Wednesday, 12 August 2009

What's on the looms?

I'm not really a production weaver. Once I have prepared the loom for weaving and woven a few inches it can stand still for a long time. The reason why most of my looms are occupied is that I don't like the sight of an empty loom. I only finish a piece and cut the fabric when I want to put on another. As long as I haven't decided what 's next, a piece stays on the loom, finished or not. These are finished warps:

This weave is on the 'tjoekenbak' it is a ornamented plainweave in thin cotton yarn taken double in warp and weft.

This is a woven picture of my son skating, made on the TC1 with th Arahweave software. It is a silk warp and weft.
This work in progress:

A plain double weave treated in blocks.
This work is 'the female' or spring. I made another in more brownish colors 'the male' or autumn .It is made on the replica with 8 shafts using cotoline.
Another work not finished is on the dobby loom. It is a network drafting twill with linnen / cotolinen warp and fine wool weft. I planning to dye it after it gets off the loom so that only the wool is dyed. Now it looks like this:

I'm not sure what color I will use...

The last loom is occupied with a 8 end straight treading in three blocks. But I'm getting bored after 1 meter weaving with fine cotton. I think I'm going to cut and retread it.

Note: The colors of the weavings seem duller then they are but they are muted.

Tuesday, 11 August 2009


These are pictures of the other looms in case you're wondering...

Presenting my crew...

Well it's me and these babies...
my first loom, a second hand 8 shafts called: 'replica'

then we have 6 shaft 'sjoekenbak'
24 shaft 'Jan Van den Bossche' (called after his maker)

a 16 shaft mechanical dobby, formerly used at Betat Skara.
(two more identical looms stored in a garage)
a vertical Turkish rug loom and last but not least my TC1.

Monday, 10 August 2009


After the conference several workshops could be joint. These workshops were organized by Textile Kultur Haslach. I took part of a class determining jacquard woven cloths given by Eva Basile.
The result of five days looking through a picking glass is a notebook full of drawings and a head full of ideas.

Wednesday, 5 August 2009

ETN conference on Jacquard weaving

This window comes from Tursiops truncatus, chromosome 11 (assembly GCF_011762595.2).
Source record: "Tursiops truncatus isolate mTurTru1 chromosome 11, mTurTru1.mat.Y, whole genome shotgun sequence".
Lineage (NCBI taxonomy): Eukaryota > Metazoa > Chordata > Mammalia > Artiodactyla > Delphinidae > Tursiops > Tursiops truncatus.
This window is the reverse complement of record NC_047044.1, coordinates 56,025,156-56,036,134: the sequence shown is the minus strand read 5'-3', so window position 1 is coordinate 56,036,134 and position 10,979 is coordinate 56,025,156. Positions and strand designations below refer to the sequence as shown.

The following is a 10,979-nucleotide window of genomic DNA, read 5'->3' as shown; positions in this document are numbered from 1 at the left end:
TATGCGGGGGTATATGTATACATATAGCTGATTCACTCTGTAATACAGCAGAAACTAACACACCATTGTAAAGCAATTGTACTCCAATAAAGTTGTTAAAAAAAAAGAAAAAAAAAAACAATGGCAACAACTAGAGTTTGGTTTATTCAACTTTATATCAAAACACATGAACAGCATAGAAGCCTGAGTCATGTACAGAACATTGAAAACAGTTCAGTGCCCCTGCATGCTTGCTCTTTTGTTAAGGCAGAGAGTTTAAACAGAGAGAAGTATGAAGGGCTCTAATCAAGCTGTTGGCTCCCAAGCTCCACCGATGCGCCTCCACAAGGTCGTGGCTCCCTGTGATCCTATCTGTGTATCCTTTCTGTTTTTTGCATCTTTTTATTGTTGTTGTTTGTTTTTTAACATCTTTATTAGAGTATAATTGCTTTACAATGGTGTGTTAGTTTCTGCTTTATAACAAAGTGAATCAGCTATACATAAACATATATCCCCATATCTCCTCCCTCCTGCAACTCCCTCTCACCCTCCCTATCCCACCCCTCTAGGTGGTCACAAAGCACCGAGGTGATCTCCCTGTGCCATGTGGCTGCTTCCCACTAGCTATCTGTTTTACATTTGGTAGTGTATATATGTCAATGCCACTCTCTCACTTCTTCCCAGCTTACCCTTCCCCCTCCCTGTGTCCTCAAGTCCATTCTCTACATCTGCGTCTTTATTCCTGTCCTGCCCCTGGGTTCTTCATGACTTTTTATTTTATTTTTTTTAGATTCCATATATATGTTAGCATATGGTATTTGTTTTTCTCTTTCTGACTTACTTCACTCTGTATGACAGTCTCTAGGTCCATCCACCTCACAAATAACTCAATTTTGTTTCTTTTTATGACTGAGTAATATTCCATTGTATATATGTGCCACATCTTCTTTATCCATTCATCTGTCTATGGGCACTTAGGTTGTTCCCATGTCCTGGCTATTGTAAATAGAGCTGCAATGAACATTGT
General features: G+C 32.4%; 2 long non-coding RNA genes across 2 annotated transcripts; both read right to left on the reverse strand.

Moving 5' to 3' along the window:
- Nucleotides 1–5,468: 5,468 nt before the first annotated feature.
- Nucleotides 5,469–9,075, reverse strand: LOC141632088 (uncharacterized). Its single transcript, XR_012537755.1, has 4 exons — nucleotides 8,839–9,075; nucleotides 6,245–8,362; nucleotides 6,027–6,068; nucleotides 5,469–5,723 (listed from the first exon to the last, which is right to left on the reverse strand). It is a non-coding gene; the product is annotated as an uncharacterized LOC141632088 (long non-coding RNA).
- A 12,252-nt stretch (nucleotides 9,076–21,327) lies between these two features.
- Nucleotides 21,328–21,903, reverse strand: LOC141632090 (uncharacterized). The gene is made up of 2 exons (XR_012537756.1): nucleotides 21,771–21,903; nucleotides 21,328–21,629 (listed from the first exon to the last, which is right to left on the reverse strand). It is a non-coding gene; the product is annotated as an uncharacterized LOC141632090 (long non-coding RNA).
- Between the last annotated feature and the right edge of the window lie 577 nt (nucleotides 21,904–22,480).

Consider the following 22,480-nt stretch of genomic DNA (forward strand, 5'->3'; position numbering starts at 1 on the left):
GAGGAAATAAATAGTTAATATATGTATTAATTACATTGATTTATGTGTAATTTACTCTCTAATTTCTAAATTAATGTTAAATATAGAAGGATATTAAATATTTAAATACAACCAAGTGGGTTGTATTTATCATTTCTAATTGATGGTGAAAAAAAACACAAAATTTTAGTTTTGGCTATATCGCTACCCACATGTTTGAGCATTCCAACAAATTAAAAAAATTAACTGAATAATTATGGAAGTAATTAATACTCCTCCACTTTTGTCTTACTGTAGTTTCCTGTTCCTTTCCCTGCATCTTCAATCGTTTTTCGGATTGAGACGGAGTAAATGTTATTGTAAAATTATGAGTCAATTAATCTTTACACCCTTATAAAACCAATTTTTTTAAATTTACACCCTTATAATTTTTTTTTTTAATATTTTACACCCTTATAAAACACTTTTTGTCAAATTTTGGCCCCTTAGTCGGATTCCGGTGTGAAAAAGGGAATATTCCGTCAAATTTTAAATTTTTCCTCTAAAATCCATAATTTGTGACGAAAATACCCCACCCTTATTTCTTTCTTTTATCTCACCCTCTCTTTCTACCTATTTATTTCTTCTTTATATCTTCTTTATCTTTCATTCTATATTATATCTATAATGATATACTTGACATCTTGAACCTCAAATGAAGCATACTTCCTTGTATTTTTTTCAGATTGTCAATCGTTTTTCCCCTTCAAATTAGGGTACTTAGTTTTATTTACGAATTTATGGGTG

The conference took place from 22nd of till the 24th of July in Haslach an der Mühl, Austria. The first day was spent on visiting the Vonmiller mull, the (no longer in use) textile school and the weavers museum.
The second day was filled with interesting lectures from artists and textile people talking about Jacquard weaving and related topics. Very interesting was the presentation Bethanne Knudson gave about the training and attached production place for artist and designers she runs; the Oriole Mill. Also interesting was the talk of Eva Basile about the history of the Fondatione Arte della Seta Lisio and reading of Louise Lemieux-Bérubé about the center for Contemporary Textiles in Montreal, Canada.
The last day was preserved for networking, short lectures by participants about what they are doing and what drives them.
Other than the conference itself were their two exhibitions of Jacquard works one of reconstructed ancient textiles and contemporary work of Franz J. Ippoldt and one group exhibition of contemporary Jacquards woven either on TC1 or industrial loom. Simply amazing art works!

Thursday, 11 June 2009


The Royal Academy of Antwerp shows.

Getting started...

At first I want to invite you to the exhibition PATTERNS/ Textile: a meeting between Art and Science. 'Het Gele Huis', St. Bavostraat 2, Wilrijk, Belgium from 20 June until 28 June.
Here is the weaving I submitted for the exhibition.

It is a replica of a Pre-Columbian weaving, using cotton in warp and weft. I handdyed the ground warp and weft with indigo. The additional warp and weft are in thinner, undyed cotton.
The intriguing part of the motive is that the same pattern shows at both sides. It was made on a six shaft loom, using selection rods to get the pattern.